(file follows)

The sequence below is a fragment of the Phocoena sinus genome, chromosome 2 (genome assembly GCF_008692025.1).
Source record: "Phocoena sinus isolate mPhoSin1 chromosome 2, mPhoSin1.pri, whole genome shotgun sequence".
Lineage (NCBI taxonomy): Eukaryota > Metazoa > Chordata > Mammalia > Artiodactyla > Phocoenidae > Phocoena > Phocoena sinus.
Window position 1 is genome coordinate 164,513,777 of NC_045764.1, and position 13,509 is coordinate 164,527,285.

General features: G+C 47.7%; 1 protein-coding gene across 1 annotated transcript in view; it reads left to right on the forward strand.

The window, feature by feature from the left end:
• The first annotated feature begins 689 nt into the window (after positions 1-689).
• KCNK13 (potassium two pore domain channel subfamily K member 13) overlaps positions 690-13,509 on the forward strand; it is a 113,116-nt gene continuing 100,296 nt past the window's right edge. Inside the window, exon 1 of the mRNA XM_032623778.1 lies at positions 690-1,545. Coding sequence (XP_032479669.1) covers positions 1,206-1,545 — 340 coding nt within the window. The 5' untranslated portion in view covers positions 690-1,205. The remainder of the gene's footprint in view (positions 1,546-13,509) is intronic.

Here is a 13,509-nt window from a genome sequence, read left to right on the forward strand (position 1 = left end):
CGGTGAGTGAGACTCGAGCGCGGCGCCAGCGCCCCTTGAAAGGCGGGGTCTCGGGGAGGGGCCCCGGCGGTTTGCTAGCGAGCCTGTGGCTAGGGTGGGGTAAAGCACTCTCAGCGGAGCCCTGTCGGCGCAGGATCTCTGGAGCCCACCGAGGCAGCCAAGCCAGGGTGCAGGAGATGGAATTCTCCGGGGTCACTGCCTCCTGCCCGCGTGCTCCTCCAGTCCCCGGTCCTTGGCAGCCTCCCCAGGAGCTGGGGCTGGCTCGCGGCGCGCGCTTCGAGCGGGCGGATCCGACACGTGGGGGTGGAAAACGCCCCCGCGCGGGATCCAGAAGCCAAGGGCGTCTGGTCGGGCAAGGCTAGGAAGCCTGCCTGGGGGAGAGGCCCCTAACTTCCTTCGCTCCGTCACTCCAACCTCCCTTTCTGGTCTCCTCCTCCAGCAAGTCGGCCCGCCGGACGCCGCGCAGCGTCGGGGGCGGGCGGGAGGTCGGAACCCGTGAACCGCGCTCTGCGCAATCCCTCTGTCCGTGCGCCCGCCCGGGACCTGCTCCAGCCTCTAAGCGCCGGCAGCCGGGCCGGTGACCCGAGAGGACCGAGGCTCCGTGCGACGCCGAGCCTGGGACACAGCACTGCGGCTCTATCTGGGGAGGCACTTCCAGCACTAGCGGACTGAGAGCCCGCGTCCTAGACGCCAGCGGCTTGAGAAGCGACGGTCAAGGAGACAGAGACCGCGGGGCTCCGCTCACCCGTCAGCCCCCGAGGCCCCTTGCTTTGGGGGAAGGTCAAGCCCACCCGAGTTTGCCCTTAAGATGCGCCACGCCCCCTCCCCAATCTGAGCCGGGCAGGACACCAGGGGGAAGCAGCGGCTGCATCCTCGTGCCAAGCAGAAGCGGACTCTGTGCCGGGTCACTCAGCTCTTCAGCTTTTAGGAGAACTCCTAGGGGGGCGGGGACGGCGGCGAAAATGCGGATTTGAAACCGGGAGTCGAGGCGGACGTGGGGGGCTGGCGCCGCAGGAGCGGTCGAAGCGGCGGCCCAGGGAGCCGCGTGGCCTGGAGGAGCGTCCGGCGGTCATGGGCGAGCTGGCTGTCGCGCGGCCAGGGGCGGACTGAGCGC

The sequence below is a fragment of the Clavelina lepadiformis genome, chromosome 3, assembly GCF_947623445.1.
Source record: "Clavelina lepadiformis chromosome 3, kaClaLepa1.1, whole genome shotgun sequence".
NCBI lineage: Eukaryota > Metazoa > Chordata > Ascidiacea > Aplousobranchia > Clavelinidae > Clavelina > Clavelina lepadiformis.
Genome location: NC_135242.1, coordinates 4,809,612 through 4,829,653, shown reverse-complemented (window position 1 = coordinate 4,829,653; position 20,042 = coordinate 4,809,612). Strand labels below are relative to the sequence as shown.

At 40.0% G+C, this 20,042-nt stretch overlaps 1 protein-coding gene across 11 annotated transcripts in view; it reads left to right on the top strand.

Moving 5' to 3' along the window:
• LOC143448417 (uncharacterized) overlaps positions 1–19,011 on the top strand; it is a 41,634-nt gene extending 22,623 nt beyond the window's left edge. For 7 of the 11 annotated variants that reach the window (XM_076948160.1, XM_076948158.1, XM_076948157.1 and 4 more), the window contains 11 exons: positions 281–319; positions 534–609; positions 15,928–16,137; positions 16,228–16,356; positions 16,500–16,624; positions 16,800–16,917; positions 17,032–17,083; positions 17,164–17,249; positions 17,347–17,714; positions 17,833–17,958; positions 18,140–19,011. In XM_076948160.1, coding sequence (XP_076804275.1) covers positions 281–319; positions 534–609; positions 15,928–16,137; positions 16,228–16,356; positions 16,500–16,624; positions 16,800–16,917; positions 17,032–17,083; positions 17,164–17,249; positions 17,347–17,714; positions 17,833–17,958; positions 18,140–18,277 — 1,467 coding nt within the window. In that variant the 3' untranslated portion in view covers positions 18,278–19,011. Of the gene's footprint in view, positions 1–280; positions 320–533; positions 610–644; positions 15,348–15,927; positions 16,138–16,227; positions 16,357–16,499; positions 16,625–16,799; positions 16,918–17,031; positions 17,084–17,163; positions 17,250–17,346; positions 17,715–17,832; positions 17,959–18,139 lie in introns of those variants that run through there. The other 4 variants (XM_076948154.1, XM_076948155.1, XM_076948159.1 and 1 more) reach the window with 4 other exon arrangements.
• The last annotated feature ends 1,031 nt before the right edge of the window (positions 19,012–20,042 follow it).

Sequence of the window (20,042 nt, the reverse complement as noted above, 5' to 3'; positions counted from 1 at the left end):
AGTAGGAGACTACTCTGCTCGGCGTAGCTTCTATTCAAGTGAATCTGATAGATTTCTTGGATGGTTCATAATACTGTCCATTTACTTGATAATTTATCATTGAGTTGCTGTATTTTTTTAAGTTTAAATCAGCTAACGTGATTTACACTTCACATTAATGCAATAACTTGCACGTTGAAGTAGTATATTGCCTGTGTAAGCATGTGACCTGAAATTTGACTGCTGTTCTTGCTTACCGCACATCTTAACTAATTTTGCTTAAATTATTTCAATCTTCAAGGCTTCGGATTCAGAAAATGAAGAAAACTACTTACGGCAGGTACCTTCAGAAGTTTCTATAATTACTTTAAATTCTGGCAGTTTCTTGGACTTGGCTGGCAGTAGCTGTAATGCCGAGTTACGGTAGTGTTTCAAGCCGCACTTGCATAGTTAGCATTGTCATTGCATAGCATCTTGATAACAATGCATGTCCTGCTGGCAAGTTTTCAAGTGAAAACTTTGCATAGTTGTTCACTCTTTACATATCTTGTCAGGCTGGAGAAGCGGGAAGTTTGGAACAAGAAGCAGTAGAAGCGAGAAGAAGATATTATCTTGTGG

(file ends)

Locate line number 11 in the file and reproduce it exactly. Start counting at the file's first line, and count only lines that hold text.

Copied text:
The sequence below is a fragment of the Clavelina lepadiformis genome, chromosome 3, assembly GCF_947623445.1.